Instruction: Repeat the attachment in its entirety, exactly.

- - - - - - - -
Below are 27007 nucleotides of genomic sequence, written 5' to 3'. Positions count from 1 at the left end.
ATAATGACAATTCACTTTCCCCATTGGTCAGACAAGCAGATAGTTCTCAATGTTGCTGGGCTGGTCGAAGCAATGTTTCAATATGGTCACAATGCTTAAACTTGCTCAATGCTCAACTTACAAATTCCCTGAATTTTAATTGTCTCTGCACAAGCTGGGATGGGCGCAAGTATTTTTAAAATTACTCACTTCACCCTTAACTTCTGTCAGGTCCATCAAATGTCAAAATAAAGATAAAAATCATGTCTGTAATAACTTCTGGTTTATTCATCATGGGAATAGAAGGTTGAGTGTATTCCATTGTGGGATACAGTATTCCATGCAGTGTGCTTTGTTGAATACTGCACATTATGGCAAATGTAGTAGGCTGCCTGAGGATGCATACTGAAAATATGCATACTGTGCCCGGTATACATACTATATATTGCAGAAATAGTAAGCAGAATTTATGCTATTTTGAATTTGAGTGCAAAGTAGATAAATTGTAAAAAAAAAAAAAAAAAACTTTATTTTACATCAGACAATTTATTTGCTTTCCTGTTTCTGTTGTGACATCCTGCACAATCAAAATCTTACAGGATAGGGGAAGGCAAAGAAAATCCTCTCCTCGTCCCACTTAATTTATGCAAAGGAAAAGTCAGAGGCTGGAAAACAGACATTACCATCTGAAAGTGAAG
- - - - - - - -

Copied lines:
Below are 27007 nucleotides of genomic sequence, written 5' to 3'. Positions count from 1 at the left end.
ATAATGACAATTCACTTTCCCCATTGGTCAGACAAGCAGATAGTTCTCAATGTTGCTGGGCTGGTCGAAGCAATGTTTCAATATGGTCACAATGCTTAAACTTGCTCAATGCTCAACTTACAAATTCCCTGAATTTTAATTGTCTCTGCACAAGCTGGGATGGGCGCAAGTATTTTTAAAATTACTCACTTCACCCTTAACTTCTGTCAGGTCCATCAAATGTCAAAATAAAGATAAAAATCATGTCTGTAATAACTTCTGGTTTATTCATCATGGGAATAGAAGGTTGAGTGTATTCCATTGTGGGATACAGTATTCCATGCAGTGTGCTTTGTTGAATACTGCACATTATGGCAAATGTAGTAGGCTGCCTGAGGATGCATACTGAAAATATGCATACTGTGCCCGGTATACATACTATATATTGCAGAAATAGTAAGCAGAATTTATGCTATTTTGAATTTGAGTGCAAAGTAGATAAATTGTAAAAAAAAAAAAAAAAAACTTTATTTTACATCAGACAATTTATTTGCTTTCCTGTTTCTGTTGTGACATCCTGCACAATCAAAATCTTACAGGATAGGGGAAGGCAAAGAAAATCCTCTCCTCGTCCCACTTAATTTATGCAAAGGAAAAGTCAGAGGCTGGAAAACAGACATTACCATCTGAAAGTGAAG